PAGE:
Redefining of morally charged words has been achieved by means of a Marxist (or crypto-Marxist) academic literature which, since the 1960s, has been growing into a convoluted theoretical edifice. The edifice is difficult, if not impossible, for critics to challenge without being forced to become familiar with its labyrinthine complexity. Although receiving the imprimatur of being academic, and peer-reviewed, such literature has as much to do with science as astrology or homeopathy. Little wonder that it is mostly concentrated in ‘soft’ subjects where, to succeed, you don’t need to measure your ideas against anything other than the opinions of like-minded colleagues.
   The overall effect is to generate one of the paradoxes of cultural Marxism: to avoid being branded ‘racist’ and regarded as a bad person, you may need to consult, strangely enough, the expertise of professors of Literature, or Cultural Studies.

* * * * *

The key point is not the precise content of the ideology, it’s who controls that content.
   Whenever you observe a moral theory being given an unfamiliar spin, particularly when delivered in an urgent tone that brooks no contradiction, you can be fairly sure you are in the presence of ideology.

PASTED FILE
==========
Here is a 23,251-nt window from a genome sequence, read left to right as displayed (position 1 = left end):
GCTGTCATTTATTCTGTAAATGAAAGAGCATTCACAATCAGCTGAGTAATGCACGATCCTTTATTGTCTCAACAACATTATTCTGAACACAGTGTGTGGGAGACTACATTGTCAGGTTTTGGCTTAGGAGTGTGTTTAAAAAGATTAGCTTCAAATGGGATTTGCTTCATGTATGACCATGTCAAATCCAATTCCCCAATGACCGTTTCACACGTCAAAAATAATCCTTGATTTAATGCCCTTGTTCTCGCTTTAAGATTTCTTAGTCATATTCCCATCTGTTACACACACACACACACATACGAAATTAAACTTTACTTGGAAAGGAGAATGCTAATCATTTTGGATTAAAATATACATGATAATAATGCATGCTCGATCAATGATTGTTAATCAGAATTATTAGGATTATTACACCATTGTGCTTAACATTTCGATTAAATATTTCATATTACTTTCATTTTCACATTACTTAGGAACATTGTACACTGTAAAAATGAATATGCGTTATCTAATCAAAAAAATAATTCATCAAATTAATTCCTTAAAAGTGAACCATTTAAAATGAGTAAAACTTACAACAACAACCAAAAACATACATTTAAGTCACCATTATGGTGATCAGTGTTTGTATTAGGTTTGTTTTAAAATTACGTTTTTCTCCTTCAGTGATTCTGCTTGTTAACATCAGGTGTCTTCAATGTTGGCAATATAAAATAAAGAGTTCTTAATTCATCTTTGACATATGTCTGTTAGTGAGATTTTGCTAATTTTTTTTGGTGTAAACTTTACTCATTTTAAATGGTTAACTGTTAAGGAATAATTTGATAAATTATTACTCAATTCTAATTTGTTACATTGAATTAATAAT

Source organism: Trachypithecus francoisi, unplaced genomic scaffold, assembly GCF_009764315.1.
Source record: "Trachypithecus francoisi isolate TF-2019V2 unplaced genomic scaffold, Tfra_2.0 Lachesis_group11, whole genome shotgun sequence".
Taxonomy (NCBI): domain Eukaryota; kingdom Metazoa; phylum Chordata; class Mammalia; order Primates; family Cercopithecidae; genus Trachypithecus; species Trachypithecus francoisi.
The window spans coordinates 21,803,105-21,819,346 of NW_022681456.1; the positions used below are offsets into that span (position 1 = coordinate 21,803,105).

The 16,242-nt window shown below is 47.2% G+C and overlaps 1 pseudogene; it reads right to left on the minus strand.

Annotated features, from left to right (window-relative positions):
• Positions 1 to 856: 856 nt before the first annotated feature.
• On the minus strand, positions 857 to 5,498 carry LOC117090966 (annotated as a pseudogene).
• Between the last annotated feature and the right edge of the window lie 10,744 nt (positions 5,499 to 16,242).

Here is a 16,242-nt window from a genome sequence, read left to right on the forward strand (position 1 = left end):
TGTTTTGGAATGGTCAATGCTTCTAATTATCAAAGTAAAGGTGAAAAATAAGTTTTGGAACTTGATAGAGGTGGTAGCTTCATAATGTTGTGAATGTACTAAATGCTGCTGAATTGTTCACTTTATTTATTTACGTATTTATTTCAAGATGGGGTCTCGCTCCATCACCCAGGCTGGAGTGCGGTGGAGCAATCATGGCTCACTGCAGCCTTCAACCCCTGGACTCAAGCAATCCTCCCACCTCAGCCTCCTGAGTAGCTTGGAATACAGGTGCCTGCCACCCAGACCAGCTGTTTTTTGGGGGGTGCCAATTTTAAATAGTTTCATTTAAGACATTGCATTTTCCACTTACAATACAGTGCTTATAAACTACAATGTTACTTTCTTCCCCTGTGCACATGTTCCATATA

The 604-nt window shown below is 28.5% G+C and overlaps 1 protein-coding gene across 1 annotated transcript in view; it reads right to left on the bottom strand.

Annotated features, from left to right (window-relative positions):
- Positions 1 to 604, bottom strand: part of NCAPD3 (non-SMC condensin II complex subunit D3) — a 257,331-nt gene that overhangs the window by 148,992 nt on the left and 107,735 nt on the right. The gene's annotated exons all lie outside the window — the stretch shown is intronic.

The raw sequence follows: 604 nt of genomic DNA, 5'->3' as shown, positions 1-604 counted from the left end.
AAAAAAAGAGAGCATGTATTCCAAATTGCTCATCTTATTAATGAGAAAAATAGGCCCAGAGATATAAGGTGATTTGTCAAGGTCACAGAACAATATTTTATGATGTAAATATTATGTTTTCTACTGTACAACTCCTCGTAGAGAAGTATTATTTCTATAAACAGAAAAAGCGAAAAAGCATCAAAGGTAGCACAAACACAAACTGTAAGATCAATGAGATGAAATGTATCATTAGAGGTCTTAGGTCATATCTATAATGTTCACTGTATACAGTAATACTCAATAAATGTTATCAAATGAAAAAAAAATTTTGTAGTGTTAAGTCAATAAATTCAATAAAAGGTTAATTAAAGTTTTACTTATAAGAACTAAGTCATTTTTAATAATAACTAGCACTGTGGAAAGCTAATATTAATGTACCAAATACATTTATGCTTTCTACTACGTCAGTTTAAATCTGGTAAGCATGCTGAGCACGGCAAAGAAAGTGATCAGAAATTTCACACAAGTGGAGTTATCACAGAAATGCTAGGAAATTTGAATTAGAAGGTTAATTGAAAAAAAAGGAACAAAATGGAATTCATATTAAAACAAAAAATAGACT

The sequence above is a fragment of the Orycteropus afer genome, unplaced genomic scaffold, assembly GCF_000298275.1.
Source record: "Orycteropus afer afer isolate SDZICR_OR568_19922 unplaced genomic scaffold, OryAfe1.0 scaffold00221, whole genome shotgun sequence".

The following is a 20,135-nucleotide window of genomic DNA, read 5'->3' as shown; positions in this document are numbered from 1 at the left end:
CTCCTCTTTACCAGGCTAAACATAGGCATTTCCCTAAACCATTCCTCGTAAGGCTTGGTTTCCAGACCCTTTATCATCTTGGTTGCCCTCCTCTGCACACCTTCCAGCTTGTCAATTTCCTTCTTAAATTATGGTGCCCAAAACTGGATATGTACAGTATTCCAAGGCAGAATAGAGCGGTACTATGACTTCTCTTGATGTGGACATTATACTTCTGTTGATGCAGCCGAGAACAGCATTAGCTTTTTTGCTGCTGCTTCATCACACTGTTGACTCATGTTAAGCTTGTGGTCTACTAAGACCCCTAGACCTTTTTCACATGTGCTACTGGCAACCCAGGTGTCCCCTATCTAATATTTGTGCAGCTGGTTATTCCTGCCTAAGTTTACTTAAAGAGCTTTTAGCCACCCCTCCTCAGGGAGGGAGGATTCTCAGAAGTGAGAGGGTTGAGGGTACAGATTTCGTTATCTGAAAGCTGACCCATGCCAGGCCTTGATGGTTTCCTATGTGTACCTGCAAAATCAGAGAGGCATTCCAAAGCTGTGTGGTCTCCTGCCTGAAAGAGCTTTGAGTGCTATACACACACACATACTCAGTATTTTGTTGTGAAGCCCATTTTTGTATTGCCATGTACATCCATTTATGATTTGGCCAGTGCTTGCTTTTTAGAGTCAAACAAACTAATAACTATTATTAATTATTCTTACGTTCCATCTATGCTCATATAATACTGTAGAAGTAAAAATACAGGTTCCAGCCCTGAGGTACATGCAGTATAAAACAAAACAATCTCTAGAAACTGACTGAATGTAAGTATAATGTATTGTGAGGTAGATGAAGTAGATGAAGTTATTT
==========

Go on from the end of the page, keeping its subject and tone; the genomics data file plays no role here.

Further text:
Ideology, once it becomes associated with an authorised class – whether the class consists of priests or intellectuals – provides that class with power.

* See for example a 2023 article in Nature Reviews Psychology, entitled ‘Benevolent and hostile sexism in a shifting global context’ (Volume 2, pp.98-111). I recommend reading this article – critically! – since it represents a good example of the techniques used, in the twenty-first century, to spin ideology into something that has the superficial appearance of sound logic. It also illustrates how cultural-Marxist approaches have been creeping out of the soft subjects into the sciences.

part 1: introduction
part 2: terminology
part 3: ‘ideology’
part 4: which ideology is dominant?
part 5: ‘good’ and ‘evil’
part 6: ‘culture is a social product’ (extract from my forthcoming book)
part 7: Language (extract from my forthcoming book)